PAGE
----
Friday, October 26, 2012

Writing drama isn't like writing fiction or poetry which have a kind of formal self-sufficiency that means, like those grownup kids the Guardian keeps doing features about, they never really leave you. They linger in books, magazines and anthologies, occasionally asserting their existence in an unexpected reference or a PLR payment. A play is brutally finite: there's the thrill of the production, climaxing in performance, and then people either see it or they don't, and then it's all over. How did it go? Great, thanks. Well, you can't say, like watching your tiny child through the school gates for a week and then never seeing it again. A nice review is comforting at such times, so thankyou WhatsOnStage for this one for Park and Ride at the Alma Tavern Theatre: "The evening begins with a short warm-hearted piece by Crysse Morrison about two strangers who form an instant emotional bond after meeting at a park and ride on the edge of the city. The two-hander follows Jack (Dan Maxwell) who dwells on the outskirts of society and who feels no sense of belonging having been brought up in various care homes. Jack is at the park and ride harbouring thoughts of suicide - after witnessing a particularly traumatic event - when into his world steps Fran (Dee Sadler) an unhappily married woman looking for more from life. This brief vignette about two lost souls is beautifully played by the two actors and has a script which is both natural and believable."
Back in Frome, the students of Michael Harper organised a Musical Soiree at East Woodlands Village Hall featuring pieces ranging from personalised Rumi to Madame Butterfly, all exquisitely and movingly sung. One of those precious evenings when there's a palpable sense of privilege to be present. Frome Poetry Cafe had that quality this time too ~ an all Open Mic event, since the last few sessions have featured guests so contributions from the floor have been constrained, but this time unusually few of the audience arrived rustling pages and it seemed at the break that like the double-ended candle we might not last the night. Luckily, true to the spirit of Edna St. Vincent Millay, words from all the poets did give a lovely light, with excellent debut performances by Rick Ryecroft and Karen Eberhardt-Shelton as well as wonderful sets from some of our favourite regular contributors - I found Rose Flint's prose-poem, inspired by caskets for the dead seen in Crete, especially thought-provoking at this time around Samhain when the veil between the lived and living worlds is thin and we move towards the darkest time of year. Stirring end to the evening at the Olive Tree with a brilliant set from Mark Abis Band.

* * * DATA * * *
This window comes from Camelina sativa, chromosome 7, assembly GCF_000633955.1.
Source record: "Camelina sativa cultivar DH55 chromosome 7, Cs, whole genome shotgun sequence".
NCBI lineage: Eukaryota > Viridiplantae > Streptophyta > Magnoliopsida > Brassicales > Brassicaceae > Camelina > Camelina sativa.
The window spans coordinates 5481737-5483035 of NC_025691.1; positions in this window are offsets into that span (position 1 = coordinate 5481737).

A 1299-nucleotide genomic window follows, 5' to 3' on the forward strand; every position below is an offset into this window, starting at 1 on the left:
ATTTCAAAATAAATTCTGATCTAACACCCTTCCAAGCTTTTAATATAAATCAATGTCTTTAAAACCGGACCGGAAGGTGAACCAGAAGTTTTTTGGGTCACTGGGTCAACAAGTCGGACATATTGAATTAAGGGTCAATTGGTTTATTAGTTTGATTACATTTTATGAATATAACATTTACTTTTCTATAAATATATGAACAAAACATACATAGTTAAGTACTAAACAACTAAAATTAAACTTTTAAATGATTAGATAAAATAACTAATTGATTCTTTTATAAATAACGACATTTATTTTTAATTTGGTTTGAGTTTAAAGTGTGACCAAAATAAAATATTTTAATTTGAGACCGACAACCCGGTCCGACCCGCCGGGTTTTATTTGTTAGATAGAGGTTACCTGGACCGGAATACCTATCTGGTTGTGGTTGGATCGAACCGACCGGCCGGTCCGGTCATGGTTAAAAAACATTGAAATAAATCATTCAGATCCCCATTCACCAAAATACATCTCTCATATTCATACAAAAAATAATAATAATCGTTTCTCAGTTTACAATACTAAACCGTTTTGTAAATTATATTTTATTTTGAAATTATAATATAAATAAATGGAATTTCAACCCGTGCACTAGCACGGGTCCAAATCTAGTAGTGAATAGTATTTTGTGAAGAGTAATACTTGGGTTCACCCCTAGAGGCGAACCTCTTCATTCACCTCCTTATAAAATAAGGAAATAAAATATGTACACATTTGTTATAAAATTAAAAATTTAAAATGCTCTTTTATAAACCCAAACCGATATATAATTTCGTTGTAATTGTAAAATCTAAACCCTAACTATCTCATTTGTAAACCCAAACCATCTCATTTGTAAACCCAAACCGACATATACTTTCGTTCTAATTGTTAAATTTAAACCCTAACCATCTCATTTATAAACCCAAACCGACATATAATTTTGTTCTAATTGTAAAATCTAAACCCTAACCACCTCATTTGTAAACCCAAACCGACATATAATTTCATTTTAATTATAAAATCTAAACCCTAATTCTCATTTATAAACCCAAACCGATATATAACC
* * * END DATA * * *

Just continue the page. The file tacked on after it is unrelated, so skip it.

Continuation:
And then to Bath, for a revival at Theatre Royal of The Judas Kiss, David Hare's 1998 play about the flawed heroism of Oscar Wilde. Rupert Everett, while not as beautiful as those iconic photographs of the playwright, is awesome in the central role in a fictional bio-pic that centres on two key evenings showing Wilde at his most passionately selfdestructive. Act 1 is the famous scene in the Cadogan hotel where, while all around him try to argue him into action before arrest, Wilde eulogises the 'hideous glamour and romance of destruction' and decides “I’m trapped in a narrative that has a life of its own” as he tucks into lobster. Act 2, after his years of penal servitude, shows the final evening with Bosie in Naples when once again Wilde submits to betrayal by the man he mysteriously loves ~ indeed if the script has a flaw it's the ongoing challenge to credibility of Wilde's devotion to so obnoxious and transparently self-seeking a character without even charm to redeem him. More credible is Wilde's assertion that "the governing principle of my life has been love," and director Neil Armfield commendably resisted overplaying the many Christ-like analogies of this figure so beloved by the poor and persecuted by the mighty.
     While this play is classic tragedy ~ the hero's hamartia his downfall ~ as with Wilde's own writing, the script is laced with witty aphorisms, firing on all syllables with quotable quotes and social commentary. Both acts open with terrifically erotic scenes and the nudity warning is seriously necessary in the second half - and I mean that in a good way. All the cast are superb (top tip: look out for Ben Hardy, possibly in the next Bond movie) and evocation of era is superb: set and costumes creating a muted tonal range mostly mahogany and bleach-white apart from the luminous glow of a Naples sunset. Lighting is fantastic, especially in the second half as Bosie's threatening shadow overwhelms the shrunken figure of his erstwhile lover.
     Attitudes and laws have changed since 1895 but truly great plays, however historical, chime in some way with contemporary life (Elizabeth I thought that too, which was why she kept a wary eye on Shakespeare). Here it's the recurrent theme of witness ~ the need to be heard and to be believed. It's shockingly plangent as Bosie insists to Oscar he could easily deny his conquests as unreliable witness: “These boys are just renters!" David Hare in interview as asked if he saw it as his duty to reflect issues of the day and answered firmly “No. Playwrights should write about whatever they like.” And on social attitudes to sexuality, he points to suicide figures. "Some things never change."

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